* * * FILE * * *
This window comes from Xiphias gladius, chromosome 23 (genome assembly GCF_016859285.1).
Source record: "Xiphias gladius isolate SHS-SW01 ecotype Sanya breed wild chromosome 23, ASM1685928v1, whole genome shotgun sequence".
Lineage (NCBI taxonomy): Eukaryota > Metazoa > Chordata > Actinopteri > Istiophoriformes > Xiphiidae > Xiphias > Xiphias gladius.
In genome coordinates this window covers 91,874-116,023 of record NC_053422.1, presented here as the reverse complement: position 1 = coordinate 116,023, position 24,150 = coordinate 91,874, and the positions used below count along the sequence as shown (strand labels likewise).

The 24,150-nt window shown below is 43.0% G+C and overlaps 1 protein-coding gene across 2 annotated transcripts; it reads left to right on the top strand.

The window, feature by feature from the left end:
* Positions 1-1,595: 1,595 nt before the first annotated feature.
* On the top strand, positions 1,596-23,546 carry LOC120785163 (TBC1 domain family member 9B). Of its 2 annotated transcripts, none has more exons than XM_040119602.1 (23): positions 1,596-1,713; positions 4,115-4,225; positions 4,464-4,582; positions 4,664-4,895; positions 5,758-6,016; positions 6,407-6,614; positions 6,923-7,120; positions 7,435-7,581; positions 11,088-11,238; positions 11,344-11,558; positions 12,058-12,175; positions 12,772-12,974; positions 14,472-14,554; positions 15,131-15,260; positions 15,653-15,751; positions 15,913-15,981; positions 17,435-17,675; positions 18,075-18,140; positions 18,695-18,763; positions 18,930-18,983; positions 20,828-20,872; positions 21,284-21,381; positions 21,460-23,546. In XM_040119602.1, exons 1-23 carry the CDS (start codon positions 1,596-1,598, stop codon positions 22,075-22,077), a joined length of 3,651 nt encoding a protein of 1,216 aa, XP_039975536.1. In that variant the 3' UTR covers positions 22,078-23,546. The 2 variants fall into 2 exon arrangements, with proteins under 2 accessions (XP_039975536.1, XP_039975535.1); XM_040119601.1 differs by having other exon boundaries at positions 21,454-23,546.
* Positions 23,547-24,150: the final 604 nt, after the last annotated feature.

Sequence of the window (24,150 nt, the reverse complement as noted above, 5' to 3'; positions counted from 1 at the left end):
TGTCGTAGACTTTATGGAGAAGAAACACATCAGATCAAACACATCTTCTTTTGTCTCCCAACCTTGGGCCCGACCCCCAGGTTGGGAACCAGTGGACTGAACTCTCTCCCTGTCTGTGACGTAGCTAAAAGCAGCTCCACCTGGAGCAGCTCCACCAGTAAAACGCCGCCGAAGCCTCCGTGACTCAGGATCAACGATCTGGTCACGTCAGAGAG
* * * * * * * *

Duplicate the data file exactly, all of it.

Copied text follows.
This window comes from Xiphias gladius, chromosome 23 (genome assembly GCF_016859285.1).
Source record: "Xiphias gladius isolate SHS-SW01 ecotype Sanya breed wild chromosome 23, ASM1685928v1, whole genome shotgun sequence".
Lineage (NCBI taxonomy): Eukaryota > Metazoa > Chordata > Actinopteri > Istiophoriformes > Xiphiidae > Xiphias > Xiphias gladius.
In genome coordinates this window covers 91,874-116,023 of record NC_053422.1, presented here as the reverse complement: position 1 = coordinate 116,023, position 24,150 = coordinate 91,874, and the positions used below count along the sequence as shown (strand labels likewise).

The 24,150-nt window shown below is 43.0% G+C and overlaps 1 protein-coding gene across 2 annotated transcripts; it reads left to right on the top strand.

The window, feature by feature from the left end:
* Positions 1-1,595: 1,595 nt before the first annotated feature.
* On the top strand, positions 1,596-23,546 carry LOC120785163 (TBC1 domain family member 9B). Of its 2 annotated transcripts, none has more exons than XM_040119602.1 (23): positions 1,596-1,713; positions 4,115-4,225; positions 4,464-4,582; positions 4,664-4,895; positions 5,758-6,016; positions 6,407-6,614; positions 6,923-7,120; positions 7,435-7,581; positions 11,088-11,238; positions 11,344-11,558; positions 12,058-12,175; positions 12,772-12,974; positions 14,472-14,554; positions 15,131-15,260; positions 15,653-15,751; positions 15,913-15,981; positions 17,435-17,675; positions 18,075-18,140; positions 18,695-18,763; positions 18,930-18,983; positions 20,828-20,872; positions 21,284-21,381; positions 21,460-23,546. In XM_040119602.1, exons 1-23 carry the CDS (start codon positions 1,596-1,598, stop codon positions 22,075-22,077), a joined length of 3,651 nt encoding a protein of 1,216 aa, XP_039975536.1. In that variant the 3' UTR covers positions 22,078-23,546. The 2 variants fall into 2 exon arrangements, with proteins under 2 accessions (XP_039975536.1, XP_039975535.1); XM_040119601.1 differs by having other exon boundaries at positions 21,454-23,546.
* Positions 23,547-24,150: the final 604 nt, after the last annotated feature.

Sequence of the window (24,150 nt, the reverse complement as noted above, 5' to 3'; positions counted from 1 at the left end):
TGTCGTAGACTTTATGGAGAAGAAACACATCAGATCAAACACATCTTCTTTTGTCTCCCAACCTTGGGCCCGACCCCCAGGTTGGGAACCAGTGGACTGAACTCTCTCCCTGTCTGTGACGTAGCTAAAAGCAGCTCCACCTGGAGCAGCTCCACCAGTAAAACGCCGCCGAAGCCTCCGTGACTCAGGATCAACGATCTGGTCACGTCAGAGAG